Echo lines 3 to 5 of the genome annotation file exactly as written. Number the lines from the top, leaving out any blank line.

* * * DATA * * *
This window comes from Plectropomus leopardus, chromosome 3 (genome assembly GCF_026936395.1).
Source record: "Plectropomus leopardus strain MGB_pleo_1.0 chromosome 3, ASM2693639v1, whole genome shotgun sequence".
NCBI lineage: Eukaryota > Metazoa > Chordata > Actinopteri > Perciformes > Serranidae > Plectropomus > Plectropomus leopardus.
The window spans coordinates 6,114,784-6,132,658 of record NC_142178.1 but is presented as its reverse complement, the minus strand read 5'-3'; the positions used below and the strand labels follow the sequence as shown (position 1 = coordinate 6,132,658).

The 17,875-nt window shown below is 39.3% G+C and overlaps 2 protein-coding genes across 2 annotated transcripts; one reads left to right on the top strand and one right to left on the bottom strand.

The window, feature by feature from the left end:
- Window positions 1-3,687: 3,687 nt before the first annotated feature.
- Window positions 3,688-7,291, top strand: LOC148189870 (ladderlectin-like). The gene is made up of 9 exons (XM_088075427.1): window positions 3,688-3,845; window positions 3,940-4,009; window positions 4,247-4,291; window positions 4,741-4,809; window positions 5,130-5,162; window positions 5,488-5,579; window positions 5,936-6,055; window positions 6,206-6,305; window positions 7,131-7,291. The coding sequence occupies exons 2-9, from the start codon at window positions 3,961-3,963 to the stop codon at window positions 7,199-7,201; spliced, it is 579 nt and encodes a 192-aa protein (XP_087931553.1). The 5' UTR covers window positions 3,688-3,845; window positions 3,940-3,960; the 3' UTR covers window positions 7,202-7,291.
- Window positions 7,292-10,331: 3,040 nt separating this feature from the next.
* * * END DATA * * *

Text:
NCBI lineage: Eukaryota > Metazoa > Chordata > Actinopteri > Perciformes > Serranidae > Plectropomus > Plectropomus leopardus.
The window spans coordinates 6,114,784-6,132,658 of record NC_142178.1 but is presented as its reverse complement, the minus strand read 5'-3'; the positions used below and the strand labels follow the sequence as shown (position 1 = coordinate 6,132,658).

The 17,875-nt window shown below is 39.3% G+C and overlaps 2 protein-coding genes across 2 annotated transcripts; one reads left to right on the top strand and one right to left on the bottom strand.